• The contact information for the state agency where questions about rights and responsibilities can be directed, and;
  • Employer’s business name, address, and phone number.

In addition to posting the notice and providing employees with written notice, employers must either record in or attach to, an employee’s regular paycheck: (1) the amount of paid sick leave available, (2) paid sick leave taken to date in the year, and (3) the amount of pay received.

Next steps for employers

  • You must comply with these changes by July 1, 2017.
  • Update your employee handbooks with this new policy:
  • If you have not previously offered sick leave to employees, you will be required to do so and should create a new policy to comply with these provisions.
  • If you already provide sick leave, review your current policies to make sure they comply with the provisions of the new law.
  • If you already provide all employees with sick or paid time off (PTO) benefits that exceed the requirements of the law, you do not need to implement a new policy, but may need to adjust your policy to allow a carryover to comply with the state regulations.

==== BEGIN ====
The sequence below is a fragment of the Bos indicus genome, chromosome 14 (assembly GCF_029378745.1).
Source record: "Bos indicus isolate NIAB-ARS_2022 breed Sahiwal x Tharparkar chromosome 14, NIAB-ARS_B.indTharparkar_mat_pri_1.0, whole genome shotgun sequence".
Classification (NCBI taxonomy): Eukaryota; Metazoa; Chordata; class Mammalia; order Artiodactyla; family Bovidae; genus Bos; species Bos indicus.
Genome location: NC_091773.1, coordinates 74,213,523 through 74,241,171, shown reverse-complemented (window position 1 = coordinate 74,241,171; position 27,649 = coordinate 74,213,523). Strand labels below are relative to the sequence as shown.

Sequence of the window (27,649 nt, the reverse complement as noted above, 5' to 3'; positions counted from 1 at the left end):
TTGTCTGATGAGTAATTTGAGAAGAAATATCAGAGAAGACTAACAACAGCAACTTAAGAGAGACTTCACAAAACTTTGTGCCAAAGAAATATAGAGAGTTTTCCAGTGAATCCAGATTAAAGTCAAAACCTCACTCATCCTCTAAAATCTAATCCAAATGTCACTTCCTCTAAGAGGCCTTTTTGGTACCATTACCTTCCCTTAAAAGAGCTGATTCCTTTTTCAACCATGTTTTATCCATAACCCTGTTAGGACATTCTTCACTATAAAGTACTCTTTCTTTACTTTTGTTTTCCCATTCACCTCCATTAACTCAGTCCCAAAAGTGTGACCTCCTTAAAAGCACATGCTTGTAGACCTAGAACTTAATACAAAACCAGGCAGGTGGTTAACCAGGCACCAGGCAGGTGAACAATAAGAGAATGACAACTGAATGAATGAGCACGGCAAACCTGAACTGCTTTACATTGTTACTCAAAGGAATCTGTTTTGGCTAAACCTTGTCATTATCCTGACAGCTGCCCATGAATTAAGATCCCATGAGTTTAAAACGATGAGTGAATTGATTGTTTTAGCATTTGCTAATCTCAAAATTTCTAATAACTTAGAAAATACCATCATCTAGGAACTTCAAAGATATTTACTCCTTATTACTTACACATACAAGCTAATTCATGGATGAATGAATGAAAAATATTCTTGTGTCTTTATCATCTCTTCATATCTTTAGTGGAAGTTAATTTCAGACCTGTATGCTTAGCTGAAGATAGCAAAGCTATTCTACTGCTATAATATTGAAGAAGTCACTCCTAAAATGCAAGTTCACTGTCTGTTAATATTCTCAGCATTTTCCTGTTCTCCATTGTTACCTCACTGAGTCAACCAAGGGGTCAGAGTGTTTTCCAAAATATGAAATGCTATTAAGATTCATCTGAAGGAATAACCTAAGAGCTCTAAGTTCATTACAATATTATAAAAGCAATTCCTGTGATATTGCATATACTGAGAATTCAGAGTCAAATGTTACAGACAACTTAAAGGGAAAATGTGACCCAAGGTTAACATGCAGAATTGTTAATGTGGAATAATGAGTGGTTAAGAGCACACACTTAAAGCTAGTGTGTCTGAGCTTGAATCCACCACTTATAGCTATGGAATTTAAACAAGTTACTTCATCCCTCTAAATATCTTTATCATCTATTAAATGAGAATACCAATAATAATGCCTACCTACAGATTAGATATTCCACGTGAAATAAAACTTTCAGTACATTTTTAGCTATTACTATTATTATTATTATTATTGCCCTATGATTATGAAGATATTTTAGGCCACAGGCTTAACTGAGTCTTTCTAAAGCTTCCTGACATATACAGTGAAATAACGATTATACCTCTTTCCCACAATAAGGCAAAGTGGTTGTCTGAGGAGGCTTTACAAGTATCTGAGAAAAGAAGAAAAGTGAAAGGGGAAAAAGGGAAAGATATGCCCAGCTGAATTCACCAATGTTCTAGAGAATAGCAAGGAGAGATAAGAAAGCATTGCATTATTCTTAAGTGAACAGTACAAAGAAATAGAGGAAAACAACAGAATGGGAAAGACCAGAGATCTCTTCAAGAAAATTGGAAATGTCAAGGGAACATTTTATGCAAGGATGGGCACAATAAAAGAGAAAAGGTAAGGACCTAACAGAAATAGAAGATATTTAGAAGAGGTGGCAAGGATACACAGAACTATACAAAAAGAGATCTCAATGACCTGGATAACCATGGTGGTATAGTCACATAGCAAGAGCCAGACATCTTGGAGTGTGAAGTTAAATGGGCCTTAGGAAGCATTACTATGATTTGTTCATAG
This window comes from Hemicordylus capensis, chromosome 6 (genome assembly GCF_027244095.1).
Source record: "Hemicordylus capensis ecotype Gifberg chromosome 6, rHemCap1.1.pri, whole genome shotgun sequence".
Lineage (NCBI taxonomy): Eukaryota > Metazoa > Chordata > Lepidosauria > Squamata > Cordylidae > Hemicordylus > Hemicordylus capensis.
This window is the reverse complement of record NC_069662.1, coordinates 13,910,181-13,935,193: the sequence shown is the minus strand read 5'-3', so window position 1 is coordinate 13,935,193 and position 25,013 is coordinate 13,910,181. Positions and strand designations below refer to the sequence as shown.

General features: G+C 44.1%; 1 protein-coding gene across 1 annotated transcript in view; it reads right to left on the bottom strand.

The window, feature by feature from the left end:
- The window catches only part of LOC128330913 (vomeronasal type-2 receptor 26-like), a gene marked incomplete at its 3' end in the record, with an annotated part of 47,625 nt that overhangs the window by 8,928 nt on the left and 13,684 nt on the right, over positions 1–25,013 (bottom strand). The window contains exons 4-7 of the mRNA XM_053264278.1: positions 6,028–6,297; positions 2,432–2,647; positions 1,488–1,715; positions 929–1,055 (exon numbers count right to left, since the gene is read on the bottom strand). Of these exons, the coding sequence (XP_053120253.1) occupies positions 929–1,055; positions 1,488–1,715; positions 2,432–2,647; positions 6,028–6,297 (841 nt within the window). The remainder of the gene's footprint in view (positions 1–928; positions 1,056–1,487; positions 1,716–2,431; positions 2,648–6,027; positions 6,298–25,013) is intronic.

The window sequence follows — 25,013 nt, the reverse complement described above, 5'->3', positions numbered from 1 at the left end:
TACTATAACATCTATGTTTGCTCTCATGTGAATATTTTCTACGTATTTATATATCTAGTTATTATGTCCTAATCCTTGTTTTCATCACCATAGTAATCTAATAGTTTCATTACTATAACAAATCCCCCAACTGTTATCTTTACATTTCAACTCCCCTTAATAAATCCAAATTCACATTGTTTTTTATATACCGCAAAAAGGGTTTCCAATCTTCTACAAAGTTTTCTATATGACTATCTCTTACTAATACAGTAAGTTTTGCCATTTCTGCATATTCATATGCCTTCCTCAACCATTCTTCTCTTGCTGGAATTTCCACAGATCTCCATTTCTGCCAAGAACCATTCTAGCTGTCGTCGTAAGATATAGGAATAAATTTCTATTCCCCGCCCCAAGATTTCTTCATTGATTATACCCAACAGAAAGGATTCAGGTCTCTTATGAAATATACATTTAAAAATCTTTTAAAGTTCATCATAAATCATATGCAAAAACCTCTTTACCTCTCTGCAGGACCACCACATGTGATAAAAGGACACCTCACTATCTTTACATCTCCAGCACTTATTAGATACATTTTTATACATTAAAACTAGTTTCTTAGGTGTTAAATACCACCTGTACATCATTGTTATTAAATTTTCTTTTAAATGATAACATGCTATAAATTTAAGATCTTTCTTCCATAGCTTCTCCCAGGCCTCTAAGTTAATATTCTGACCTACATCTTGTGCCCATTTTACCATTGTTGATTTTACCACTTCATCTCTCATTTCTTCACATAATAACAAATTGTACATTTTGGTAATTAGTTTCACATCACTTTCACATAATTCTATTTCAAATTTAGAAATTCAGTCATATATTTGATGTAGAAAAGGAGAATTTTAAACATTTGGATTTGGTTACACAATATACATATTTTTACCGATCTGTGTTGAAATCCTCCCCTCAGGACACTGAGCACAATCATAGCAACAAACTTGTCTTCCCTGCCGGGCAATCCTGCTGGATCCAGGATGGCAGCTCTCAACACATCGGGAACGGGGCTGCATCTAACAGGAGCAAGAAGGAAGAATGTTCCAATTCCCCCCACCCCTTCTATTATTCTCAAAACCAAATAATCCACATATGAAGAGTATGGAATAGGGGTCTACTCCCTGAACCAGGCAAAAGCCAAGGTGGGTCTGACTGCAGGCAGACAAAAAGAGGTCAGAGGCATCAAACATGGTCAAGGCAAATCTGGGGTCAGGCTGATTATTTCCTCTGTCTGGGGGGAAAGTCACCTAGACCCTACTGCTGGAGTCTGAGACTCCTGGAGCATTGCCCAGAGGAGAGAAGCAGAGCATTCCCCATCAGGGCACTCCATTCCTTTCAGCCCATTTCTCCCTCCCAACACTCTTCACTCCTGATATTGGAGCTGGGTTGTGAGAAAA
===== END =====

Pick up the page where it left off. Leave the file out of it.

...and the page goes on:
• You must post a notice in your workplace notifying employees of their rights.
  • Work with your payroll provider to determine how to comply with the recordkeeping provisions; if HR Knowledge is your payroll provider, please contact your Client Account Manager.
  • If you are one of our full-service clients, we will work with you to review your current PTO policies or provide you with sample language to ensure they are compliant with these new regulations. If you have any questions about how this new law interacts with your existing policies or affects your business, please contact us.

This content is provided with the understanding that HR Knowledge is not rendering legal advice. While every effort is made to provide current information, the law changes regularly and laws may vary depending on the state or municipality. The material is made available for informational purposes only and is not a substitute for legal advice or your professional judgment. You should review applicable laws in your jurisdiction and consult experienced counsel for legal advice. If you have any questions regarding this advisory, please contact HR Knowledge at 508.339.1300 or email us.